03 March 2012

Breaking, Bouncing Back & Breaking Again

So after the whole blood clot scare half-way through my new two-week chemo on Thursday 16th February, I was headed into what I hoped would by a nice, quiet, non-chemo weekend, a time of relaxing & slowly building back my strength a little every day. And that was kinda how it went, until Sunday night, when my tummy seemed to be getting a bit bloated & hard again, like the ascites were coming back.

I wasn't sure how close to chemo we could drain ascites, or if the scheduling of the two things affected each other at all. I also hadn't seen Dr, Katakkar in the flesh in two weeks, so I didn't know if he was planning at this point to continue on for a second round of the every two-week compromise chemo (tentatively scheduled for the following Friday 24th February), or if he was planning on switching me to yet another new regime. (The only problems that come along with having a brilliant & exceptionally busy world-class oncologist - I'll take them any day of the week!)

So Monday morning, although the ascites did seem to be coming back a little, they weren't horribly bad as yet, but I thought safest to call the Cancer Agency & let them know about this new development. They decided that Katakkar did want me to come in that day & see me for himself. So off we went to spend a bunch of time at our home-away-from-home. They ran a bunch of tests & bloodwork in the meantime, but by the time Dr. Katakkar found a few minutes to squeeze me in, he was hemming & hawing on whether to bother draining. It was right at the borderline of being worth draining. If he did drain, it might not be particular successful, and if he did it today (Monday) it might just build up again so bad that he'd have to do it yet again before chemo on Friday (I was definitely getting chemo Friday, he just wasn't positive what type yet). So since the ascites weren't affecting my breathing, and since by now I knew what to look for, I was sent home with the instructions that if anything changed between then and Thursday, when I had my pre-chemo doc appointment anyways, that I should come in.

So Tuesday and Wednesday I took it pretty easy, taking advantage of being bloated & confined each day to just lounging around in bed and reading novels, trying to hold out till Thursday morning. Thursday morning was definitely time though: I got up, took a few swallows of water to take a painkiller, and promptly puked. No room left, time to get drained!

They agreed at the BC Cancer Agency. This time they filled all three bottles right to the brim - 3.1L. I was joking with the nurses how svelte I felt after that! Of course I'd barely been able to eat anything in the preceding days (less & less room) mostly just trying to drink a few swallows of Boost every few hours to try to get some calories into me. Keeping up my weight has become a big concern, so Sterling & I went & picked up a decent sized lunch of solid food in small bite-sized pieces (sushi - seemed perfect at the time, would live to regret). We went home, had a late lunch of miso soup & noodle salad, saved the actual sushi for a dinner that I definitely had to push myself to finish (8 tiny little salmon rolls - like I said my little tummy is pretty shrunken) but I was so proud of myself for taking advantage of the opportunity to eat as much as I could when I could on Thursday afternoon/evening.

Chemotheraphy #12 ~ Friday 24th ~ Wednesday 29th February 2012

Even dozen of chemos! A new regime, but since it's not a nice documented BC Cancer Agency approved formula, I'm not going to go into any details. Suffice to say it's one new chemical, infused every Friday, for six weeks. There's a second chemical, infused on the first & fourth Friday as well. Dr. Katakkar is hoping hitting the cancer more frequently at a lower dose will mean the ascites don't have time to build up again. We are hopeful too. It also sounds that this might finally be to protocol that causes *all* my hair to fall out, not just get really thin. In prep for this, I got my wonderful sweet friend Mandy to shave me down real short again Thursday.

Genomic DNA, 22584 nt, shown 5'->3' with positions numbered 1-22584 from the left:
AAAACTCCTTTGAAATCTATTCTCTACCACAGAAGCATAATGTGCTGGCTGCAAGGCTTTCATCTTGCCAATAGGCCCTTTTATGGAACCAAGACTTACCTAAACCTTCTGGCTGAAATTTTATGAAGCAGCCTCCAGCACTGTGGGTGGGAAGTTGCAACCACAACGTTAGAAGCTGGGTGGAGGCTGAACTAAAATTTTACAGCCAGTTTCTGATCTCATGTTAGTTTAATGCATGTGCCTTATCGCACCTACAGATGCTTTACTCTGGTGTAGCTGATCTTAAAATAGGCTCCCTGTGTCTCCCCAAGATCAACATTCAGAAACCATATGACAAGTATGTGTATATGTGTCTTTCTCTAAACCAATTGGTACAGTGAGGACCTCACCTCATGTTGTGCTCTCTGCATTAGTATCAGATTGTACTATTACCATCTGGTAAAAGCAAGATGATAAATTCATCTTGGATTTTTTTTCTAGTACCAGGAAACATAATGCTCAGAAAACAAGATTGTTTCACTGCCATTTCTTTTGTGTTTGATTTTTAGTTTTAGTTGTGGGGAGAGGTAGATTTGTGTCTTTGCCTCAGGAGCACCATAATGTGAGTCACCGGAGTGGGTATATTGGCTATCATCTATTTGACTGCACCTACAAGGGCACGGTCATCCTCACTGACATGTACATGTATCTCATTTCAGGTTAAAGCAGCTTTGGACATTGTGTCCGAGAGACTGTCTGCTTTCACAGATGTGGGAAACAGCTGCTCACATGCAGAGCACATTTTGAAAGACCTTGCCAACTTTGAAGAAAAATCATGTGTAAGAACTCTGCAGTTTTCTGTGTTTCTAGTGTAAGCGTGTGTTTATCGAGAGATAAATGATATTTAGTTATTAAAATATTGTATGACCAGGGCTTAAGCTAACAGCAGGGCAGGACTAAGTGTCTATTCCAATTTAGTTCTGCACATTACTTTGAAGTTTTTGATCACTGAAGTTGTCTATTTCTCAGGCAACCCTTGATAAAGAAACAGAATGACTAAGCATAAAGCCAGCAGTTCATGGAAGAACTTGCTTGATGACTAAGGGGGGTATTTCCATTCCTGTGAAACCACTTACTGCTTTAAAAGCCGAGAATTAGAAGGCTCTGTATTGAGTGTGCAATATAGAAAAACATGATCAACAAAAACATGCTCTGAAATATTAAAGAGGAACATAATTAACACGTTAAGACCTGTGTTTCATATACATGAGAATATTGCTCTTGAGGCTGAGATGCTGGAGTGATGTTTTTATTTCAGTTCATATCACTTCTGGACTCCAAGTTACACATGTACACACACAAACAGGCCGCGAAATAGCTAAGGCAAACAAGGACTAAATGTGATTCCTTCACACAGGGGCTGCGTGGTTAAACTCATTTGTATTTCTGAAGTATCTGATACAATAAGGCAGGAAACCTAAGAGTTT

So Friday, was Freaky Friday all the way. Everything that could go wrong, did. There were 2 anti-nausea pills I had to take & keep down at home before chemo Friday morning. I slept horribly Thursday, woke up feeling awful & out-of-sorts, and so sure that I was not going to be able to keep these drugs down. I was so careful trying, that I decided I couldn't risk taking anything for the pain I was in, as those drugs often make me puke too. So by the time we got the hospital, I was in pain, I was feeling nausea, and generally awful. One thing about me, I can't hide how I'm truly feeling, everyone knows, so the nurse didn't want to start my treatment until the doctor looked at me & was sure I was up for it. So wait around for that.

Then, there were issues with my port. Mostly, my VAD port in my chest, through which they draw my blood tests & inject my chemo & other drugs, has been a godsend, I've had very few issues. But lately when trying to collect blood samples it's been finicky. Then you raise your arms, turn your head this way & that, cough cough, and hope it'll start to flow. But the last few times they've said I'm probably headed towards a CATH flush. Over time a bit of scar tissue can build up at the end of the port, and the CATH flush is injected for 2 hours, dissolves the scar tissue, and everything's happy again. The only probably being it takes two hours. And first they have to do an xray to rule out a positional problem, because even though a positional problem is less likely, if that is the problem, then the CATH flush won't fix anything & is a waste of time. So, off for a chest xray. And wait. Chest xray is fine. All good to go for the CATH flush. Except, lunch trays arrived. Normally, I avoid eating during chemo, but right now I'm desperate to sneak in any calories wherever, and there's a fruit cup with 4 apricot halves I think I can get down. Well, I eat one, and for the first time ever, I retch in the cancer ward. Fortunately I had a basin handy from when I was feeling lousy earlier, so didn't make too much of a mess, but still, it was vile. On the upside, when they went to do the CATH flush, it was no longer necessary - I guess my vomiting knocked it back into place.